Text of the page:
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Special Presentations

Characterizing Exoplanets: Future Missions and Forward Models

Presented by: Tyler Robinson ((UC Santa Cruz))
Category: Special Interest   Duration: 1 hour and 10 minutes   Broadcast date: February 20, 2017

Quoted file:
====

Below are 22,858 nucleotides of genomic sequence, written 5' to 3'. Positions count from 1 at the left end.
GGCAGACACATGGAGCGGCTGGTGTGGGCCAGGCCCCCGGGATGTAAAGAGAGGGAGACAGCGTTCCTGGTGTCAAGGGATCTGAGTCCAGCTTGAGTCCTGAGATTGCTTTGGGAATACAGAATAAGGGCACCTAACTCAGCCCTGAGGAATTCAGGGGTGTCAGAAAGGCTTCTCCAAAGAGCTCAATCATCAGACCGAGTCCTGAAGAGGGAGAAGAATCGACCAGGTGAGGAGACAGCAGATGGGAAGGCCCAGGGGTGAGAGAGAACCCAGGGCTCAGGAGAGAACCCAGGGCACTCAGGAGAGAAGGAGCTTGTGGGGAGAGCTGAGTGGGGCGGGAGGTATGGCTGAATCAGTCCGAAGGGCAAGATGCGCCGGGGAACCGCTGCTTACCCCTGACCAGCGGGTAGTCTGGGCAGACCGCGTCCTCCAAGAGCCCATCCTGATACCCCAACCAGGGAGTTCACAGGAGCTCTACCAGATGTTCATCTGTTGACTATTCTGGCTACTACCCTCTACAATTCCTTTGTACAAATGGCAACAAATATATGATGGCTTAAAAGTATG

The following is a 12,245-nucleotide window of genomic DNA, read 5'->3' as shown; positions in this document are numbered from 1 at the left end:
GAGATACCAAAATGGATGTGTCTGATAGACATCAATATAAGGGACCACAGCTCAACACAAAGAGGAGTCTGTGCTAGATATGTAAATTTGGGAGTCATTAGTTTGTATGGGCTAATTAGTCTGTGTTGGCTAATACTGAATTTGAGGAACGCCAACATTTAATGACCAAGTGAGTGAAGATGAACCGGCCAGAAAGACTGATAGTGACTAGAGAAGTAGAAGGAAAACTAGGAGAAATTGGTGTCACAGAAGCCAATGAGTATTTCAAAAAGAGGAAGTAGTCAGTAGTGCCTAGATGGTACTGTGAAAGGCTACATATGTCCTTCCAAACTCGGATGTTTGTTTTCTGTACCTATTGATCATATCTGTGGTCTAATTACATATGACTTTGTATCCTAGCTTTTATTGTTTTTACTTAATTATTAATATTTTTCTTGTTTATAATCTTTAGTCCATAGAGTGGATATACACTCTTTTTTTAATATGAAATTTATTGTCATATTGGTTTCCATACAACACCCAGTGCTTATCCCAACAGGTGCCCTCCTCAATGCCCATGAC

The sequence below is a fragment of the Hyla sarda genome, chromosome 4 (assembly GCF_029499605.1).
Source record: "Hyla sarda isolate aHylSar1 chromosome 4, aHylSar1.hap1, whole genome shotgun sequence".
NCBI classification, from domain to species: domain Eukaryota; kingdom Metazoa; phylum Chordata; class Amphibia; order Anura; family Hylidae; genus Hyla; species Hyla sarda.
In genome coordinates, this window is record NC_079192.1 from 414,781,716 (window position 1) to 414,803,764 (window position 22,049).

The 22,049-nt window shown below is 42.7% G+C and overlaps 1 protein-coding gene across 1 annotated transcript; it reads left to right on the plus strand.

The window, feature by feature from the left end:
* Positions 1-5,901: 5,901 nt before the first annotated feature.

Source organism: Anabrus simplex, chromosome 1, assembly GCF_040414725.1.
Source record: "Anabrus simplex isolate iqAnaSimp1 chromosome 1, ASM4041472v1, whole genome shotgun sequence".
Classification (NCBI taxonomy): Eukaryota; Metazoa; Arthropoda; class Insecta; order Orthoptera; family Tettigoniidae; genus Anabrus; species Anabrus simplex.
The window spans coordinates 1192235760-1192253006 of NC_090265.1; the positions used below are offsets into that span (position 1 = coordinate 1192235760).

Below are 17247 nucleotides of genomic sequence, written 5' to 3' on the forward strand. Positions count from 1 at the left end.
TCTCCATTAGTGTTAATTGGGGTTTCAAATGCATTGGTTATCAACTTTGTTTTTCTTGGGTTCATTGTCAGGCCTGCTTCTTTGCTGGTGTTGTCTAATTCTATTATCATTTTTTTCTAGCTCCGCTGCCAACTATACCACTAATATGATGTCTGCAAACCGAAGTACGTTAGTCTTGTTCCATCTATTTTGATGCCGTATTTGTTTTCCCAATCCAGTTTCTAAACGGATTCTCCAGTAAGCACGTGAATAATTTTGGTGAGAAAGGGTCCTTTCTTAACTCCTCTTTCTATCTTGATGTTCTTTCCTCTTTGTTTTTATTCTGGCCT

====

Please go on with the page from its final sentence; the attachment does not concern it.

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Atmospheres are the lens through which we understand other worlds. Molecules in planetary atmospheres carve absorption features into reflection, emission, and transmission spectra, allowing us to characterize a world’s composition and thermal state. Atmospheric condensates have a strong influence on the albedos of planets and, thus, are critical for determining the energy balance of a world. Atmospheres can even control the evolution of worlds, either through their role as the valve through which giant planets and brown dwarfs cool over billions of years, or by extinguishing a terrestrial planet’s habitability via a runaway greenhouse. Thus, it is particularly exciting that we are entering into (what will likely be) a long era of exoplanet atmospheric characterization. Near-future instruments and missions, such as the James Webb Space Telescope, will gather atmospheric observations of Jovian to super-Earth planets. The new addition of an exoplanet direct imaging component to the WFIRST mission will enable a broader survey of the atmospheres of nearby planetary systems like our own. However, our ability to understand these exoplanet atmospheres will depend critically on the quality of our physical models, so that collaboration between Solar System planetary scientists and astronomers will be critical. This presentation will discuss my current research programs in comparative planetology, with an emphasis on the exoplanet atmospheric processes that will be constrained by future missions. Importantly, I will highlight ideas and projects that can help make the next two decades of exoplanet science as amazing as its first two decades.